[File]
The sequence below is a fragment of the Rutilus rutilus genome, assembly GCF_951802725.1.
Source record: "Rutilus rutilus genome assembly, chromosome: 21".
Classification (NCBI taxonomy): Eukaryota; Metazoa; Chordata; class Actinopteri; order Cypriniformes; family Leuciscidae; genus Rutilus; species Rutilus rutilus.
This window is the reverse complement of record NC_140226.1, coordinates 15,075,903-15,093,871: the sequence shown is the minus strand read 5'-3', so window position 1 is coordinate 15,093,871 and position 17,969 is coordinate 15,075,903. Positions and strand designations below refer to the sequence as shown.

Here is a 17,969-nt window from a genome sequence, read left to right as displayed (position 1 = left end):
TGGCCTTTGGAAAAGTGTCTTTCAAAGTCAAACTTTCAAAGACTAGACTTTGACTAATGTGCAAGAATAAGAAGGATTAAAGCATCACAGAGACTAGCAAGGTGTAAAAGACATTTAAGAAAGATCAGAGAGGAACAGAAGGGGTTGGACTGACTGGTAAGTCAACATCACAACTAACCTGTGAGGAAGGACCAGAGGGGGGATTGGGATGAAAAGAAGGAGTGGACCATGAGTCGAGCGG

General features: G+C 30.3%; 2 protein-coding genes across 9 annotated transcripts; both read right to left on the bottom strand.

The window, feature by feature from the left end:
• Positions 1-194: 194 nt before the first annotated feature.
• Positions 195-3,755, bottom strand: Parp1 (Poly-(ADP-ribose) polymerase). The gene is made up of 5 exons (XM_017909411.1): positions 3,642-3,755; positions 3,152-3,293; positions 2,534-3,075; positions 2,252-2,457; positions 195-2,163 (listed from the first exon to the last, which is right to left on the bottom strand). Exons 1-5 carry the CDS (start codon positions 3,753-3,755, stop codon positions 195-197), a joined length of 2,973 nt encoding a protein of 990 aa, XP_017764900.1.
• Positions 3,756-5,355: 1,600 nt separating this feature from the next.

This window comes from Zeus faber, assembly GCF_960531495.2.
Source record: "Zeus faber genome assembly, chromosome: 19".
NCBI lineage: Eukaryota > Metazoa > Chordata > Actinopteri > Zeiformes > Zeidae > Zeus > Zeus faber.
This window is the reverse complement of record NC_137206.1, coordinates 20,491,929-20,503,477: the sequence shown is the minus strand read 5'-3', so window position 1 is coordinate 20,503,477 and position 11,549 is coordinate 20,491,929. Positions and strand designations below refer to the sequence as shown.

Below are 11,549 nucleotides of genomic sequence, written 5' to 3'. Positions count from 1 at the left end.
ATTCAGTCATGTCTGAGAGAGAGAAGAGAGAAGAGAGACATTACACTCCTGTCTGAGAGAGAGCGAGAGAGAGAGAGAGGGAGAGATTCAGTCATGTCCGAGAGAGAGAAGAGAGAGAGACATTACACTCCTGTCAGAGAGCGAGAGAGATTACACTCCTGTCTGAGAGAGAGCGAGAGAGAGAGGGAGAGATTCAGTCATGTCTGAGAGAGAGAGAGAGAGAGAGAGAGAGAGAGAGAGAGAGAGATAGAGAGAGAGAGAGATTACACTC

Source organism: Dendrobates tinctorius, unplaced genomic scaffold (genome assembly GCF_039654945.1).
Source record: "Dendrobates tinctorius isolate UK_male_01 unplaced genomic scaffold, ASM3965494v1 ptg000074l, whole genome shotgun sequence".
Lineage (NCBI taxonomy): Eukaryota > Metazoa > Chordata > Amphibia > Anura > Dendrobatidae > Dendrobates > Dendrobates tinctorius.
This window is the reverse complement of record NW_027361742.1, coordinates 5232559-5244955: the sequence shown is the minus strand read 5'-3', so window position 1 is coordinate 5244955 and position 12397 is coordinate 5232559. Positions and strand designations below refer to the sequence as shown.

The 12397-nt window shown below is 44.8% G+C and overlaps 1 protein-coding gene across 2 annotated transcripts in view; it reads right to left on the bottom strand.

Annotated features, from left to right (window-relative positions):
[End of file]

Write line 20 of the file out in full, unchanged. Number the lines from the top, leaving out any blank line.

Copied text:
Lineage (NCBI taxonomy): Eukaryota > Metazoa > Chordata > Amphibia > Anura > Dendrobatidae > Dendrobates > Dendrobates tinctorius.